(1) The operation requirement assigned to the control register 102 may indicate the contact usage, i.e., an example of high clock mode information. In such case, the basic arithmetic circuit group 103 performs one of the basic processes OP1 to OPn at one cycle. Let us suppose that the control register 102 is assigned the contact usage (high clock mode information) as the operation requirement. In this case, the encryption coprocessor control circuit 107 allows the basic arithmetic circuit group 103 to perform one of the basic processes OP1 to OPn. The clock generator 10 supplies a clock equivalent to fc. Since fc is a high frequency, the basic arithmetic circuit group 103 performs only one basic process (basic arithmetic operation) at one cycle.

(2) The operation requirement assigned to the control register 102 may indicate the non-contact usage (low clock mode information). In such case, the basic arithmetic circuit group 103 performs a combination of the basic processes OP1 to OPn at one cycle. Let us suppose that the control register 102 is assigned the non-contact usage as the operation requirement. In this case, the encryption coprocessor control circuit 107 allows the basic arithmetic circuit group 103 to perform a combination of the basic processes OP1 to OPn. The clock generator 10 supplies a clock equivalent to fl lower than fc. Since the frequency fl is much lower than fc, the basic arithmetic circuit group 103 performs multiple basic processes (basic arithmetic operations) at one cycle.

(3) The basic arithmetic circuit group 103 subsequently performs the operation on data stored in the intermediate value storage register 106. The basic arithmetic circuit group 103 performs all the operations needed as the encryption algorithm. When the basic arithmetic circuit group 103 completes the operations, data in the intermediate value storage register 106 is transferred to the output register 105. The encryption coprocessor control circuit 107 notifies the external circuit 20 that the operations are complete.

FIG. 2 shows an AES coprocessor 201 based on AES as the encryption algorithm (arithmetic operation) for processing. The AES coprocessor 201 is equivalent to the encryption coprocessor 101 in FIG. 1. In terms of components, an AES control register 202 is equivalent to the control register 102 of the encryption coprocessor 101 and so on.

Generally, the AES encryption repeatedly performs the following four operations in combination with each other.

(1) ShiftRow operation

(2) SubBytes operation

(3) MixColumns operation

(4) AddRoundKey operation

As shown in FIG. 2, an AES basic arithmetic circuit group 203 includes circuits for performing these processes.

Contact Usage fc

The encryption is performed in the AES coprocessor 201 under the contact usage as follows. The AES basic arithmetic circuit group 203 applies one operation (basic operation) specified by an encryption coprocessor control circuit 207 to data from an intermediate value storage register 206. The AES basic arithmetic circuit group 203 stores a result in the intermediate value storage register 206. The following describes how to perform a process called the round function according to AES.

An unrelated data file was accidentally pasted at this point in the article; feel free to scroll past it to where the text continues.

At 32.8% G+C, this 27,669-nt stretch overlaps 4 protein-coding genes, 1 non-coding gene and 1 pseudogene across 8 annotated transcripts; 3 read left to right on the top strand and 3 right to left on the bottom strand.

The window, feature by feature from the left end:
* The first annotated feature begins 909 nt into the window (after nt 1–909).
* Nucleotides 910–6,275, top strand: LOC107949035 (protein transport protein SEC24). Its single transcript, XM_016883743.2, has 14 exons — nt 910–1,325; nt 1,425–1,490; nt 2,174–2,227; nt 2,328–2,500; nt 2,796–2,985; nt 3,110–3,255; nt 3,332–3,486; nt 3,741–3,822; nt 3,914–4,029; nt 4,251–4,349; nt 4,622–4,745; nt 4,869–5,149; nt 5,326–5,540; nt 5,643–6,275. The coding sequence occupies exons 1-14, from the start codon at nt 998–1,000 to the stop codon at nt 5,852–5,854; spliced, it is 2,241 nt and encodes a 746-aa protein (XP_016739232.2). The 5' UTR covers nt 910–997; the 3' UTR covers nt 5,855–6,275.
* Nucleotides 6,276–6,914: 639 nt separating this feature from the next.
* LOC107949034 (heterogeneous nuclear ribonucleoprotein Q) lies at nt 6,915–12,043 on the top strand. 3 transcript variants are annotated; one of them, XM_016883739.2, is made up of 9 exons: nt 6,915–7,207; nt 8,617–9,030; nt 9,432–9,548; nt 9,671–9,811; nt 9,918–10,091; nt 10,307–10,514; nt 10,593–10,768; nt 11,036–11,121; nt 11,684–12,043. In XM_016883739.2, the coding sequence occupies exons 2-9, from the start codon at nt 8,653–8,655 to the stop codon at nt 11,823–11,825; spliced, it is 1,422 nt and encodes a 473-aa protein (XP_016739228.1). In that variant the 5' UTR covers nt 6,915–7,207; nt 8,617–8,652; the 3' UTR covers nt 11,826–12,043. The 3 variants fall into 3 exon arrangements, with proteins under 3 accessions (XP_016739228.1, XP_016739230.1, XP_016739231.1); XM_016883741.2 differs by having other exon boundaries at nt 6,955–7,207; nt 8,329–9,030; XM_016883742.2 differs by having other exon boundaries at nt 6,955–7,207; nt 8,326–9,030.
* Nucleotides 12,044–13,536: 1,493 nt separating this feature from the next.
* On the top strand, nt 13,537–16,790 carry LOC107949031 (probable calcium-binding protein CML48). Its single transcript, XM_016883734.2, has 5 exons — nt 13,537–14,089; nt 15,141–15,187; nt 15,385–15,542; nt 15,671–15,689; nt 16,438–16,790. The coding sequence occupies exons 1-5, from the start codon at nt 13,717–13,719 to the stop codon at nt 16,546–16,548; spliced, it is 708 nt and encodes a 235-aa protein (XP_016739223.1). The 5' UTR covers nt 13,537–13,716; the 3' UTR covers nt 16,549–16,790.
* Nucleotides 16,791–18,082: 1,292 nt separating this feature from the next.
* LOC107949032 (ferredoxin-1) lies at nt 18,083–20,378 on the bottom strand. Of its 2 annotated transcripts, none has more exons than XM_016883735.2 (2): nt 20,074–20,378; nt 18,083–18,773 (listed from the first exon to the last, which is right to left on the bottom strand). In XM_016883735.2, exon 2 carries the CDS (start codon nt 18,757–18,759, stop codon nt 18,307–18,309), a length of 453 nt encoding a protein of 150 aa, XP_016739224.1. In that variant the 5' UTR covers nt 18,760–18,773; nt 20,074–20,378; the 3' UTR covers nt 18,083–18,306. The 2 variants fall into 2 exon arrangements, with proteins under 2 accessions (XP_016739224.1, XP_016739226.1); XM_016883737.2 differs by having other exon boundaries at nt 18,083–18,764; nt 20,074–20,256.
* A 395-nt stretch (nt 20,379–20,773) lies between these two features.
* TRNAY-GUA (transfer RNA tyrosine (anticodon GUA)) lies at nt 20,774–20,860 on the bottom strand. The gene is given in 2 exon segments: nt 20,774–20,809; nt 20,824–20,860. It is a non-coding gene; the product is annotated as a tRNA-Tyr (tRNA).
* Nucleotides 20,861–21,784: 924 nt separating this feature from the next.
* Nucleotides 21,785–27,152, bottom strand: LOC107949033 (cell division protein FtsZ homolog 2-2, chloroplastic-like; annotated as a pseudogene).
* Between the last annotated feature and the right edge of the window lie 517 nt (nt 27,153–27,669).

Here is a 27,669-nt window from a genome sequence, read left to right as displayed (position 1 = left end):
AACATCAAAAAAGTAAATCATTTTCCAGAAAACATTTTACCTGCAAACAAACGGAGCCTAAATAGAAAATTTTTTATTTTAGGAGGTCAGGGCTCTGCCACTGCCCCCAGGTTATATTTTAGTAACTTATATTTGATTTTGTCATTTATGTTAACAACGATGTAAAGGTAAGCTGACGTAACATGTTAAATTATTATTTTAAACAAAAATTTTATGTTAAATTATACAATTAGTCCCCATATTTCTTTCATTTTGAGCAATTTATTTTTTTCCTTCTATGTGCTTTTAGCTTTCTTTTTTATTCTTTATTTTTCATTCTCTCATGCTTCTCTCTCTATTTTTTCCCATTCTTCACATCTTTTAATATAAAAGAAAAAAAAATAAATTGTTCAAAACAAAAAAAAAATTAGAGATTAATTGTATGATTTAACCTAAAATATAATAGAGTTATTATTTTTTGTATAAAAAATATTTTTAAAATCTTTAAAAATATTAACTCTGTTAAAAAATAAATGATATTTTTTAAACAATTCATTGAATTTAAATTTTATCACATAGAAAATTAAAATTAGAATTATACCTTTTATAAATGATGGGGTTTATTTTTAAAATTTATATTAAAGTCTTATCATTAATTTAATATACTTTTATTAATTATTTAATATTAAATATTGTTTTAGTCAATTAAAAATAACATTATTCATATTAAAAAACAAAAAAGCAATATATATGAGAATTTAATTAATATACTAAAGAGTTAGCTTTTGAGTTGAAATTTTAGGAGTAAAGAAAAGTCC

(1) A ShiftRow processing circuit 208 performs the ShiftRow operation on a value of the intermediate value storage register 206.

(2) A SubBytes processing circuit 209 performs the SubBytes operation on the result of (1).

(3) AMixColumns processing circuit 210 performs the MixColumns operation on the result of (2).

(4) An AddRoundKey processing circuit 211 performs the AddRoundKey operation on the result of (3).

The contact usage supplies a high clock equivalent to fc. In this case, the processes (1) to (4) each are performed every cycle. Consequently, the whole of the processes requires four cycles.

Non-Contact Usage fl

The non-contact usage supplies a low clock equivalent to fl lower than the clock for the contact usage. The AES basic arithmetic circuit group 203 changes the operation mode from the contact usage fc so as to perform a combination of the four processes at one cycle. The AES basic arithmetic circuit group 203 performs the processes (1) to (4) at one cycle.

FIG. 3 shows in detail the AES basic arithmetic circuit group 203 in FIG. 2. An AES basic arithmetic circuit group 301 in FIG. 3 an embodiment of the AES basic arithmetic circuit group 203 in FIG. 2. With reference to FIG. 3, the following describes FIG. 2 in more detail.

Contact Usage fc

Under the contact usage, three multiplexers 311 to 313 shown at the top of FIG. 3 select inputs at 0 sides in accordance with the configuration of the AES control register 202. A multiplexer 321 shown at the bottom of FIG. 3 selects and outputs an operation in accordance with a signal value issued from the encryption coprocessor control circuit 207. For example, the selection of the SubBytes operation corresponds to signal value “1” issued from the encryption coprocessor control circuit 207.

Non-Contact Usage fl

Under the non-contact usage, the three multiplexers 311 to 313 shown at the top of FIG. 3 select inputs at 1 sides in accordance with the configuration of the AES control register 202. The encryption coprocessor control circuit 207 issues a signal value set to “3” so as to select a result of performing all the four operations.

The dual interface card 1000 according to the first embodiment changes the operation modes in accordance with the operation requirement stored in the control register 102. This enables fast arithmetic processing in accordance with the contact or non-contact usage or different product standards.